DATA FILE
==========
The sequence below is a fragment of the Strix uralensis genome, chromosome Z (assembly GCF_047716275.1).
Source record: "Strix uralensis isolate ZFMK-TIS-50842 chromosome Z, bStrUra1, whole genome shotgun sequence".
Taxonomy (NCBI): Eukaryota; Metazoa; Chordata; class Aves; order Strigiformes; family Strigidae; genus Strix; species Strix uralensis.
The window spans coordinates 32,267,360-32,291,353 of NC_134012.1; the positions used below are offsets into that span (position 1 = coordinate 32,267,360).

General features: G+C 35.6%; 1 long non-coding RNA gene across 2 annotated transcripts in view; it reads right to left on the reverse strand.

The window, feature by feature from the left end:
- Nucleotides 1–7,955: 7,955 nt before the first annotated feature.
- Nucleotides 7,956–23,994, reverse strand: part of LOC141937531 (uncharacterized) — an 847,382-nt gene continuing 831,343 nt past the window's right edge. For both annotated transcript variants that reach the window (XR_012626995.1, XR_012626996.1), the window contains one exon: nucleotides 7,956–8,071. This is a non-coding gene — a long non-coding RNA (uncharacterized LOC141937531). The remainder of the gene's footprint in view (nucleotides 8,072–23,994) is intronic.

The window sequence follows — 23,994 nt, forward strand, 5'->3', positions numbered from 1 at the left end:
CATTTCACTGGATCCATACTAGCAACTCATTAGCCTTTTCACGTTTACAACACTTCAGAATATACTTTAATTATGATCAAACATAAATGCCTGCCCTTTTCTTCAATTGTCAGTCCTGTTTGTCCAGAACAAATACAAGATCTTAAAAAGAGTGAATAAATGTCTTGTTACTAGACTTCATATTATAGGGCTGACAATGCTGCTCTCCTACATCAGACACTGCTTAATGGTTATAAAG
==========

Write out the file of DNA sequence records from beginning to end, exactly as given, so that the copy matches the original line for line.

The sequence below is a fragment of the Strix uralensis genome, chromosome Z (assembly GCF_047716275.1).
Source record: "Strix uralensis isolate ZFMK-TIS-50842 chromosome Z, bStrUra1, whole genome shotgun sequence".
Taxonomy (NCBI): Eukaryota; Metazoa; Chordata; class Aves; order Strigiformes; family Strigidae; genus Strix; species Strix uralensis.
The window spans coordinates 32,267,360-32,291,353 of NC_134012.1; the positions used below are offsets into that span (position 1 = coordinate 32,267,360).

General features: G+C 35.6%; 1 long non-coding RNA gene across 2 annotated transcripts in view; it reads right to left on the reverse strand.

The window, feature by feature from the left end:
- Nucleotides 1–7,955: 7,955 nt before the first annotated feature.
- Nucleotides 7,956–23,994, reverse strand: part of LOC141937531 (uncharacterized) — an 847,382-nt gene continuing 831,343 nt past the window's right edge. For both annotated transcript variants that reach the window (XR_012626995.1, XR_012626996.1), the window contains one exon: nucleotides 7,956–8,071. This is a non-coding gene — a long non-coding RNA (uncharacterized LOC141937531). The remainder of the gene's footprint in view (nucleotides 8,072–23,994) is intronic.

The window sequence follows — 23,994 nt, forward strand, 5'->3', positions numbered from 1 at the left end:
CATTTCACTGGATCCATACTAGCAACTCATTAGCCTTTTCACGTTTACAACACTTCAGAATATACTTTAATTATGATCAAACATAAATGCCTGCCCTTTTCTTCAATTGTCAGTCCTGTTTGTCCAGAACAAATACAAGATCTTAAAAAGAGTGAATAAATGTCTTGTTACTAGACTTCATATTATAGGGCTGACAATGCTGCTCTCCTACATCAGACACTGCTTAATGGTTATAAAG